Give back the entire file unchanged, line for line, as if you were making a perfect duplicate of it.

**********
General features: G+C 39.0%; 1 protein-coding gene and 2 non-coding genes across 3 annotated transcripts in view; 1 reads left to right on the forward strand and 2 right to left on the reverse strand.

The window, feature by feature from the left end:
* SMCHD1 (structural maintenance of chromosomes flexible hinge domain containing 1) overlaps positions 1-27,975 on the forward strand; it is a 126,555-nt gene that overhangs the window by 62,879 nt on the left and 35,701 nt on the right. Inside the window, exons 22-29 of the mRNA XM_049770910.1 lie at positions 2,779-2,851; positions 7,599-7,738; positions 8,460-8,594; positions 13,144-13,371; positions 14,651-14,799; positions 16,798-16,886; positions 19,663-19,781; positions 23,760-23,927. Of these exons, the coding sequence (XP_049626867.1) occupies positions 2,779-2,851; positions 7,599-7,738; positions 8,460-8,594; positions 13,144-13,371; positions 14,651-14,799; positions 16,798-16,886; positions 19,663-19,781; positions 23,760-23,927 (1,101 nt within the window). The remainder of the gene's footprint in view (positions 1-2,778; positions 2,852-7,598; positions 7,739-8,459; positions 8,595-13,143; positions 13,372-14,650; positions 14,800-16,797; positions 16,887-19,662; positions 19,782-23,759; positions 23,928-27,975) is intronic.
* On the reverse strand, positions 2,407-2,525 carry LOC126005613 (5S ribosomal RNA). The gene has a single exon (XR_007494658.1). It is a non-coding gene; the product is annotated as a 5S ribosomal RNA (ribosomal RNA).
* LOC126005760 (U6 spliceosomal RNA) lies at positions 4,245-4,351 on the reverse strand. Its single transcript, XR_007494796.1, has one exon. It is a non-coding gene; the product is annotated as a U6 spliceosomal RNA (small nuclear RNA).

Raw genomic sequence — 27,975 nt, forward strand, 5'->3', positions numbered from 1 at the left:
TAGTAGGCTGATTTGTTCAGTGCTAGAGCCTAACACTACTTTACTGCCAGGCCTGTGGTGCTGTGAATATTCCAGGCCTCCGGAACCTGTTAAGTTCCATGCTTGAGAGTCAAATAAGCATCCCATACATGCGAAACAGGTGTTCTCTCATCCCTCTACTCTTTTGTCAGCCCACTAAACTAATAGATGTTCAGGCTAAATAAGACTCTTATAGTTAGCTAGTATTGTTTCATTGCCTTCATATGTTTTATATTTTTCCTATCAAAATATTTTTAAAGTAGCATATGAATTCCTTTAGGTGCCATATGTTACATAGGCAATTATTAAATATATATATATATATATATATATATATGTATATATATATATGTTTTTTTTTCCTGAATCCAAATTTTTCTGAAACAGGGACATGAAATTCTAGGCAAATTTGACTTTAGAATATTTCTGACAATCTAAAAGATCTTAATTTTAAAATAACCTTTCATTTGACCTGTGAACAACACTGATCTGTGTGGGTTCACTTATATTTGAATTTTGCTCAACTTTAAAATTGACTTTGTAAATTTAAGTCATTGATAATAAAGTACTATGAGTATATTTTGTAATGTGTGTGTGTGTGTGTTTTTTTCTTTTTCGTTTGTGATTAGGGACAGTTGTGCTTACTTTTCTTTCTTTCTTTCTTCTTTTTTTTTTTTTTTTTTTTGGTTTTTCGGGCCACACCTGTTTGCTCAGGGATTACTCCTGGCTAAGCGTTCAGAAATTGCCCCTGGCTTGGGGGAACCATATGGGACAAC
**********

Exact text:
General features: G+C 39.0%; 1 protein-coding gene and 2 non-coding genes across 3 annotated transcripts in view; 1 reads left to right on the forward strand and 2 right to left on the reverse strand.

The window, feature by feature from the left end:
* SMCHD1 (structural maintenance of chromosomes flexible hinge domain containing 1) overlaps positions 1-27,975 on the forward strand; it is a 126,555-nt gene that overhangs the window by 62,879 nt on the left and 35,701 nt on the right. Inside the window, exons 22-29 of the mRNA XM_049770910.1 lie at positions 2,779-2,851; positions 7,599-7,738; positions 8,460-8,594; positions 13,144-13,371; positions 14,651-14,799; positions 16,798-16,886; positions 19,663-19,781; positions 23,760-23,927. Of these exons, the coding sequence (XP_049626867.1) occupies positions 2,779-2,851; positions 7,599-7,738; positions 8,460-8,594; positions 13,144-13,371; positions 14,651-14,799; positions 16,798-16,886; positions 19,663-19,781; positions 23,760-23,927 (1,101 nt within the window). The remainder of the gene's footprint in view (positions 1-2,778; positions 2,852-7,598; positions 7,739-8,459; positions 8,595-13,143; positions 13,372-14,650; positions 14,800-16,797; positions 16,887-19,662; positions 19,782-23,759; positions 23,928-27,975) is intronic.
* On the reverse strand, positions 2,407-2,525 carry LOC126005613 (5S ribosomal RNA). The gene has a single exon (XR_007494658.1). It is a non-coding gene; the product is annotated as a 5S ribosomal RNA (ribosomal RNA).
* LOC126005760 (U6 spliceosomal RNA) lies at positions 4,245-4,351 on the reverse strand. Its single transcript, XR_007494796.1, has one exon. It is a non-coding gene; the product is annotated as a U6 spliceosomal RNA (small nuclear RNA).

Raw genomic sequence — 27,975 nt, forward strand, 5'->3', positions numbered from 1 at the left:
TAGTAGGCTGATTTGTTCAGTGCTAGAGCCTAACACTACTTTACTGCCAGGCCTGTGGTGCTGTGAATATTCCAGGCCTCCGGAACCTGTTAAGTTCCATGCTTGAGAGTCAAATAAGCATCCCATACATGCGAAACAGGTGTTCTCTCATCCCTCTACTCTTTTGTCAGCCCACTAAACTAATAGATGTTCAGGCTAAATAAGACTCTTATAGTTAGCTAGTATTGTTTCATTGCCTTCATATGTTTTATATTTTTCCTATCAAAATATTTTTAAAGTAGCATATGAATTCCTTTAGGTGCCATATGTTACATAGGCAATTATTAAATATATATATATATATATATATATATATGTATATATATATATGTTTTTTTTTCCTGAATCCAAATTTTTCTGAAACAGGGACATGAAATTCTAGGCAAATTTGACTTTAGAATATTTCTGACAATCTAAAAGATCTTAATTTTAAAATAACCTTTCATTTGACCTGTGAACAACACTGATCTGTGTGGGTTCACTTATATTTGAATTTTGCTCAACTTTAAAATTGACTTTGTAAATTTAAGTCATTGATAATAAAGTACTATGAGTATATTTTGTAATGTGTGTGTGTGTGTGTTTTTTTCTTTTTCGTTTGTGATTAGGGACAGTTGTGCTTACTTTTCTTTCTTTCTTTCTTCTTTTTTTTTTTTTTTTTTTTGGTTTTTCGGGCCACACCTGTTTGCTCAGGGATTACTCCTGGCTAAGCGTTCAGAAATTGCCCCTGGCTTGGGGGAACCATATGGGACAAC